YU GARDEN

Yu Garden

Hailing straight from Shanghai, Yu Garden is the first North American outpost from Nanxiang Steamed Bun Restaurant, a famous eatery located in the old Chinese district of Shanghai. The Richmond Hill restaurant is the first of 15 planned North American locations to come in next few years. While I was in Shanghai this year I stopped by the original eatery, established in 1900, to try their infamous giant soup dumpling. For that food memory, we had to brave crowds of tourists, a long queue and rain. When I heard Yu Garden was opening, I was eager to get my hands on more tasty xiao long bao in a much more comfortable setting, closer to home.

Atmosphere: Yu Garden’s decor was modern with leather chairs and square tables but also classic with chandelier lights and laser cut wood decor. A private room with glass walls was set in a corner of the dining area, housing a couple of large round tables. We did not have a reservation, but arrived at 12:30pm on a Sunday and was able to get a table without waiting. 15 minutes into our meal, a queue had formed at the entrance. The Hubby and I have eaten at Yu Garden again and on our second visit, while we didn’t have trouble getting seated, again a queue had formed outside before we left. I’d recommend reservations or going before mealtime rushes.

Service: Service was standard for a Chinese restaurant, efficient and perfectly acceptable. I found the servers curt but dishes arrived quickly and for the most part we could flag them down. While we ordered in English, I heard Mandarin and Cantonese accommodated.

Food: To start, we ordered two steamers of xiao long baos, shrimp and pork and crab roe and pork. We also ordered one King Size Crab Roe soup steamed dumpling. Each steamer came with 4 baos (prices ranged from $1.00 to $1.50 per bao) and one sauce of shredded ginger. Pink vinegar was setup at each table. Before diving into other dishes, let’s focus on the baos. These were phenomenal. The skin was thin yet a perfect texture and held together even with a little manhandling by chopsticks (to get the best picture of course). When picked up, they drooped and then puddled when dipped in the saucer. Each xiao long bao was filled with hot savoury soup. For me, the xiao long bao were the best I’ve had so far in Toronto. Still no competition to Jia Jia, but very good. On our first visit, I liked the crab one more and on our second, I found the minced pork tastier. I would have liked a bit more crab flavour.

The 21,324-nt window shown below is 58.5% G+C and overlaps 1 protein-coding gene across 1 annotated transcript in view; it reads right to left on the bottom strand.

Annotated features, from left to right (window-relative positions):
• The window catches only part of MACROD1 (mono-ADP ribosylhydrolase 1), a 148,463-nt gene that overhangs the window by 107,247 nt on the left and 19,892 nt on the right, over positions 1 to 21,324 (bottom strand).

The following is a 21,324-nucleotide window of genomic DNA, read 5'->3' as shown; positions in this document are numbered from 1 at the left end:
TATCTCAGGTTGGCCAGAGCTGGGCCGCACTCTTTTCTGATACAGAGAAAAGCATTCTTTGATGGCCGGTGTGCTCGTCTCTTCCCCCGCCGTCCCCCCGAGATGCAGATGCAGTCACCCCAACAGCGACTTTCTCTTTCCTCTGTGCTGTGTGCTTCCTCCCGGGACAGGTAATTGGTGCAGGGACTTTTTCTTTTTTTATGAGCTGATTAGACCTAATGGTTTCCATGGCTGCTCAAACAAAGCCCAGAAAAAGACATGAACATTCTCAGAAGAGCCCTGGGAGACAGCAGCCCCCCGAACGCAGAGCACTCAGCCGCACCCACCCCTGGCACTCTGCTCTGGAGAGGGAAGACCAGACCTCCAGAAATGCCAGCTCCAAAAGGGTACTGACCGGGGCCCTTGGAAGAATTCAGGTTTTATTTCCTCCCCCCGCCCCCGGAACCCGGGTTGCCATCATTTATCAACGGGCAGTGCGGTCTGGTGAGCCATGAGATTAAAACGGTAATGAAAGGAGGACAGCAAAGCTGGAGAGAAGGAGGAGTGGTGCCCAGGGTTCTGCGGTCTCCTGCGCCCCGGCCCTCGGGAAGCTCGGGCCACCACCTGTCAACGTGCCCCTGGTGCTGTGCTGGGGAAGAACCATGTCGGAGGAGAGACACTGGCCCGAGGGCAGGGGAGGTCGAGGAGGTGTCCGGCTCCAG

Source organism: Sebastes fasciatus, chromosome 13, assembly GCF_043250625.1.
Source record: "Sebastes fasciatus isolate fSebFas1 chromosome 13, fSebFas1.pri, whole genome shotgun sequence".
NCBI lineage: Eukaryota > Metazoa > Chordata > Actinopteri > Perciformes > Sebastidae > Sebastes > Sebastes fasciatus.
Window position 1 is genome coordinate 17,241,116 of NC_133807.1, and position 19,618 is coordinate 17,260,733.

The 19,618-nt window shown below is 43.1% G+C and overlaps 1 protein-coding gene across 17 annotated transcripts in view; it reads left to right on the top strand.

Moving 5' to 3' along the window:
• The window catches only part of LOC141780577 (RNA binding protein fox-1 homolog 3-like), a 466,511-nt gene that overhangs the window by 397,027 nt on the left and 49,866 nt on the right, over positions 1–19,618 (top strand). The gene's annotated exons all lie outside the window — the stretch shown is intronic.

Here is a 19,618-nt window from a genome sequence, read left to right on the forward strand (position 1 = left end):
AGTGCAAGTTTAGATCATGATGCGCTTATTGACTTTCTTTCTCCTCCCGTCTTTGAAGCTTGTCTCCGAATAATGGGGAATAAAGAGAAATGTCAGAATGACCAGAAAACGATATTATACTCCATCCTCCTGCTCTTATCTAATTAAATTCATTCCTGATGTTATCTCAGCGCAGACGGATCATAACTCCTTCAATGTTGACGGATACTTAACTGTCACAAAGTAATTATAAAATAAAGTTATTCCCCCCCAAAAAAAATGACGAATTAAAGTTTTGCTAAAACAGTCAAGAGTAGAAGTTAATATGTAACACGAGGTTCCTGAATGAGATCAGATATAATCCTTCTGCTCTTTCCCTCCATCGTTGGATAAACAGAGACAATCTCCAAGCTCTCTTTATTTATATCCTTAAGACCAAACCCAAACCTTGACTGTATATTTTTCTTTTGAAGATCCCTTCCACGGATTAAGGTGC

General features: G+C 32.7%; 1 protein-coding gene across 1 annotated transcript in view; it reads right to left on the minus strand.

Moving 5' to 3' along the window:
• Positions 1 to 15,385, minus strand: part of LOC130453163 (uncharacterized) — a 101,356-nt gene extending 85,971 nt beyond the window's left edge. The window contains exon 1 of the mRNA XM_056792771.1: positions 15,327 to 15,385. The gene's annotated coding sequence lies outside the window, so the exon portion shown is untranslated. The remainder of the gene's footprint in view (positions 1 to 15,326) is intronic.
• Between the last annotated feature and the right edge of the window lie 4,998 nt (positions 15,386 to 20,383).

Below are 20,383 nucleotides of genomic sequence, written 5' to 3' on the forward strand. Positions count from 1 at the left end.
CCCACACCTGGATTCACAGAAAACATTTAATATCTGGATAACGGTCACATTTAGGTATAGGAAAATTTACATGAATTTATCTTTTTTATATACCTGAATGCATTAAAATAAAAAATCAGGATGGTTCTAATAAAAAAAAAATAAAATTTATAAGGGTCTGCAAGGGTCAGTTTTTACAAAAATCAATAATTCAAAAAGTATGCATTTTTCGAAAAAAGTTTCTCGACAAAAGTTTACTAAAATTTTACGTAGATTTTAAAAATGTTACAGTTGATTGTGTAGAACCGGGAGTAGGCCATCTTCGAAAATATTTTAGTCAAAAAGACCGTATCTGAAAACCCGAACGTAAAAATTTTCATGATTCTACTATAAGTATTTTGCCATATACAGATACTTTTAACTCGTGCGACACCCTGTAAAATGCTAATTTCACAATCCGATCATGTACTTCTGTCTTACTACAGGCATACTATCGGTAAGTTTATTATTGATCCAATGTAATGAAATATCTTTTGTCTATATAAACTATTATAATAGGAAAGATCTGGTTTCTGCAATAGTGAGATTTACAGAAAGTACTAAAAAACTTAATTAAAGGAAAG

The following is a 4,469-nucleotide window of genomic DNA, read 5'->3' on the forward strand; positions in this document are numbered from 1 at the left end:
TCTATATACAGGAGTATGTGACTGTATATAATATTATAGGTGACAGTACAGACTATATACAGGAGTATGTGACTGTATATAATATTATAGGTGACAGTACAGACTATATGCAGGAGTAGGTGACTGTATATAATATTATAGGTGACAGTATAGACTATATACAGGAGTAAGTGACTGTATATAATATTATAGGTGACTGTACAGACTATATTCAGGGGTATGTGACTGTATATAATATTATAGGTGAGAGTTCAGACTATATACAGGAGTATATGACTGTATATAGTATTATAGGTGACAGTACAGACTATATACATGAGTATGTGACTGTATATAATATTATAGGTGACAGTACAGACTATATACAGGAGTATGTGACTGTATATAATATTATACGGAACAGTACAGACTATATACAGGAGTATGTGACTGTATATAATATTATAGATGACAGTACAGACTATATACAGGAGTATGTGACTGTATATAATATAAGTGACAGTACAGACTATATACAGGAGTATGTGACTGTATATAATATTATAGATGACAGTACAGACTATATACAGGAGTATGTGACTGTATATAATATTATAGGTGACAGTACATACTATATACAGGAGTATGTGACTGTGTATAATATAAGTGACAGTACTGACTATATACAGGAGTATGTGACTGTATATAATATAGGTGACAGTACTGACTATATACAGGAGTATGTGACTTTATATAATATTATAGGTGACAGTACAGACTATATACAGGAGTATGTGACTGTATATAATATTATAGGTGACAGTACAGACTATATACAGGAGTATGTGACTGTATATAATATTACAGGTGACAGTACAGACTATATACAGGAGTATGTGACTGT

Meanwhile, the king size soup dumpling was disappointing. The scalding crab roe soup was pretty bland. There was a lot of soup, but lacked flavour. Not as good as the one in Shanghai, or even close. We also ordered the salty tofu pudding, one of my favourite Shanghai street foods to have for breakfast. The dish at Yu Garden tasted authentic with dried shrimp, seaweed, chilli oil, preserved vegetables and green onions.

To round out our meal, we tried the deep fried salted egg yolk pumpkin and rice cakes. Both dishes were underwhelming. I prefer Shanghai Dim Sum‘s version of both dishes. With the pumpkin, sugar was added to to the batter, which distracted from the salted egg yolk. The pumpkin itself was already sweet enough. On the other hand, I the rice cakes had no wok air and used fresh sprouts instead of preserved cabbage. The rice cakes had a good texture, but I felt the dish was lacking something. I saw plates of sheng jian bao being served at other tables and wasn’t enticed to order.

Overall, I’ll definitely be back to Yu Garden for their xiao long baos and simple Shanghai dishes. I’ll be skipping the king size dumpling which was mostly gimmick.

Yu Garden
Yu Garden
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